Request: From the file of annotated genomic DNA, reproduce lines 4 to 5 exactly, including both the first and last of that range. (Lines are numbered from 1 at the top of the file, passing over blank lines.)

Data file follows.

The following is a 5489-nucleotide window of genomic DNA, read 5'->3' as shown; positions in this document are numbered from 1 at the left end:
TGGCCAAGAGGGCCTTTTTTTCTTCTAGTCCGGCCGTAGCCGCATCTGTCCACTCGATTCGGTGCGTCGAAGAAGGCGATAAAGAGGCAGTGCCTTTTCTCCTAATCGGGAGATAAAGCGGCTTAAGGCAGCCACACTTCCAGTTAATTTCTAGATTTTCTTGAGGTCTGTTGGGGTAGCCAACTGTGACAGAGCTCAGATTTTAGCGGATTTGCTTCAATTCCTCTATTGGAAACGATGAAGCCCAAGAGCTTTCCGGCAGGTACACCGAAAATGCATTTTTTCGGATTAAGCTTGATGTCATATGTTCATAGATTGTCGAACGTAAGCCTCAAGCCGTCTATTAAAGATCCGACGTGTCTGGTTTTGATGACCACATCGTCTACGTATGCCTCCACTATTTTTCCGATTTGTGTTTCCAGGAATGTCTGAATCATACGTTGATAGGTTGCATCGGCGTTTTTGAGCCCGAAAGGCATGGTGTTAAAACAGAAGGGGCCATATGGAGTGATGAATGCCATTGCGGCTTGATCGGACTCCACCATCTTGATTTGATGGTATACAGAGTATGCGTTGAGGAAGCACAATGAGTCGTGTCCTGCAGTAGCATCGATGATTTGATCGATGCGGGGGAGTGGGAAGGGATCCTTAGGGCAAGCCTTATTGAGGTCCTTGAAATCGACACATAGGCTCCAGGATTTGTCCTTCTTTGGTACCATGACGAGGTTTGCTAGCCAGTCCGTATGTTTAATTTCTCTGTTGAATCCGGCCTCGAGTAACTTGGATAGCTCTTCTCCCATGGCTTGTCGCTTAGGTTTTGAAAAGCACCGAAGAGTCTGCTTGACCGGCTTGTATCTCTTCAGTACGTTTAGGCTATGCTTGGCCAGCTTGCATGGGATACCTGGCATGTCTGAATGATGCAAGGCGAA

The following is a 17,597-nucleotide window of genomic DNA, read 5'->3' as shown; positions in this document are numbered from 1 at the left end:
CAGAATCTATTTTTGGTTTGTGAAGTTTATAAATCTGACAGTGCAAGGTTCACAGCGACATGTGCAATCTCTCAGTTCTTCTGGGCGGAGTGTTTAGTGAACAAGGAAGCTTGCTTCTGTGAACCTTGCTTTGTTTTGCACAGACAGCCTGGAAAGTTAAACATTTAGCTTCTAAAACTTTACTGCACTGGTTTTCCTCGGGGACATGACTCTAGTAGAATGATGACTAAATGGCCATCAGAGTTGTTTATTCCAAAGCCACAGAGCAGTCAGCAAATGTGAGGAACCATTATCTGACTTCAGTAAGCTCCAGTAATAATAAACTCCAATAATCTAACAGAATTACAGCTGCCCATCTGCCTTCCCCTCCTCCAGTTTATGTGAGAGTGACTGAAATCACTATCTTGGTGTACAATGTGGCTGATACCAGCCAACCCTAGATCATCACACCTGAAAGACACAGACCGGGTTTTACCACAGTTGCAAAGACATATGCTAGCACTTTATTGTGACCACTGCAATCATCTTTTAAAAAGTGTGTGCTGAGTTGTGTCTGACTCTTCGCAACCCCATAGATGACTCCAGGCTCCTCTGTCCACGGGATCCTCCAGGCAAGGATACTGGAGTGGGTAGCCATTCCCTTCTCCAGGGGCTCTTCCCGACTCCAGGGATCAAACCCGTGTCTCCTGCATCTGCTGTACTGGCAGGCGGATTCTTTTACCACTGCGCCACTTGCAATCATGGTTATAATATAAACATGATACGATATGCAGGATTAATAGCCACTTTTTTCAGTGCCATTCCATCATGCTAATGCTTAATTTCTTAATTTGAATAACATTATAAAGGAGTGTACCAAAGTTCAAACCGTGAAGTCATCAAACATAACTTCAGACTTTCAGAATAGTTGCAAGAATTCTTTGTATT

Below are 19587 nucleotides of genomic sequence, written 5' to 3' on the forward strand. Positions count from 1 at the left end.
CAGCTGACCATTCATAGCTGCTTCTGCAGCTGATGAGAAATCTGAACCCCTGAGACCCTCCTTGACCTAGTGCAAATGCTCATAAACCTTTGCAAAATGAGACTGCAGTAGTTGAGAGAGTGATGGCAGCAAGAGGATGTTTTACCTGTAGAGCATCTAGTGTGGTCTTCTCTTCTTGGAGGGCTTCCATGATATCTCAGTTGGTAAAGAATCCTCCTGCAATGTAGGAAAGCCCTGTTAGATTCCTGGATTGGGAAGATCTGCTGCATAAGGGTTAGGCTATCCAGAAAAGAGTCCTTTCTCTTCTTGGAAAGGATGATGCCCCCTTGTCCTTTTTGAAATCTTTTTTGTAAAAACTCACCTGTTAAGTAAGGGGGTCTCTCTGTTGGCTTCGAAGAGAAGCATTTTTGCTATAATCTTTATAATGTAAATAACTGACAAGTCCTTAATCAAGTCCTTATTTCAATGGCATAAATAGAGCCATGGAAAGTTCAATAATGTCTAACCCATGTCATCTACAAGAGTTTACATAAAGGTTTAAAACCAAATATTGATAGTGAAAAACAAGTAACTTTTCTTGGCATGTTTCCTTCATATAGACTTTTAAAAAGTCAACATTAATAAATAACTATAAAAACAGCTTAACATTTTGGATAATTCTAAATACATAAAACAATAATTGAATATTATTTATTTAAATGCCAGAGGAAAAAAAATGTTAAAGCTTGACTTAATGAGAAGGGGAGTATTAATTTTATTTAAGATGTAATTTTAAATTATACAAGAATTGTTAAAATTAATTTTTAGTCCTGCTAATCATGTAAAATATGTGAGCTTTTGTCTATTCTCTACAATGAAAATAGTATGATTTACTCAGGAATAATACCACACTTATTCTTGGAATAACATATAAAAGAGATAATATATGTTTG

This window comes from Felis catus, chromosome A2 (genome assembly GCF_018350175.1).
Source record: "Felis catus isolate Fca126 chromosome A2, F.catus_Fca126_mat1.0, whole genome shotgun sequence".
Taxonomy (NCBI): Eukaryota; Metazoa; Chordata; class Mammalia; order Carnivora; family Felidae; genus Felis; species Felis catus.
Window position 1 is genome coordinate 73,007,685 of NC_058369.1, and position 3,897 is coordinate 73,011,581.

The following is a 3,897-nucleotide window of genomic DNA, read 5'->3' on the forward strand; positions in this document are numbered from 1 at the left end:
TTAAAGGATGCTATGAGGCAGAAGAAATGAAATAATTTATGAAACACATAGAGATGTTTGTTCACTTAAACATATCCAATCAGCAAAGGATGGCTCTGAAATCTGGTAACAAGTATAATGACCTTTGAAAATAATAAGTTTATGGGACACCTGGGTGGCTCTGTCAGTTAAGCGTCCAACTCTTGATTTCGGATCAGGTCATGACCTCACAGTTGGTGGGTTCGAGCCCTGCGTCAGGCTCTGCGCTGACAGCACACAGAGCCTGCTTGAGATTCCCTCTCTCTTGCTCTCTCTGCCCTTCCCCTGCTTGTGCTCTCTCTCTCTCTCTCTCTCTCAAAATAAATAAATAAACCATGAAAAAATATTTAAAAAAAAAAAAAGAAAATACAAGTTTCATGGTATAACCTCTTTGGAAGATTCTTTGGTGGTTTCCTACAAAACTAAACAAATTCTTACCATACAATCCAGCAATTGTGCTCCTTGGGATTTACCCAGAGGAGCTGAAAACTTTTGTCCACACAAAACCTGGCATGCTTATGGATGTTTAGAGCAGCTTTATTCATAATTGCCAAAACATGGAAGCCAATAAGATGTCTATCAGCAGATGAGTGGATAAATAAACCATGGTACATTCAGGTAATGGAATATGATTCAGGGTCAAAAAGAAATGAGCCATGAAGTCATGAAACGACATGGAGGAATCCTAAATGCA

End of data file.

CAGAATCTATTTTTGGTTTGTGAAGTTTATAAATCTGACAGTGCAAGGTTCACAGCGACATGTGCAATCTCTCAGTTCTTCTGGGCGGAGTGTTTAGTGAACAAGGAAGCTTGCTTCTGTGAACCTTGCTTTGTTTTGCACAGACAGCCTGGAAAGTTAAACATTTAGCTTCTAAAACTTTACTGCACTGGTTTTCCTCGGGGACATGACTCTAGTAGAATGATGACTAAATGGCCATCAGAGTTGTTTATTCCAAAGCCACAGAGCAGTCAGCAAATGTGAGGAACCATTATCTGACTTCAGTAAGCTCCAGTAATAATAAACTCCAATAATCTAACAGAATTACAGCTGCCCATCTGCCTTCCCCTCCTCCAGTTTATGTGAGAGTGACTGAAATCACTATCTTGGTGTACAATGTGGCTGATACCAGCCAACCCTAGATCATCACACCTGAAAGACACAGACCGGGTTTTACCACAGTTGCAAAGACATATGCTAGCACTTTATTGTGACCACTGCAATCATCTTTTAAAAAGTGTGTGCTGAGTTGTGTCTGACTCTTCGCAACCCCATAGATGACTCCAGGCTCCTCTGTCCACGGGATCCTCCAGGCAAGGATACTGGAGTGGGTAGCCATTCCCTTCTCCAGGGGCTCTTCCCGACTCCAGGGATCAAACCCGTGTCTCCTGCATCTGCTGTACTGGCAGGCGGATTCTTTTACCACTGCGCCACTTGCAATCATGGTTATAATATAAACATGATACGATATGCAGGATTAATAGCCACTTTTTTCAGTGCCATTCCATCATGCTAATGCTTAATTTCTTAATTTGAATAACATTATAAAGGAGTGTACCAAAGTTCAAACCGTGAAGTCATCAAACATAACTTCAGACTTTCAGAATAGTTGCAAGAATTCTTTGTATT

Below are 19587 nucleotides of genomic sequence, written 5' to 3' on the forward strand. Positions count from 1 at the left end.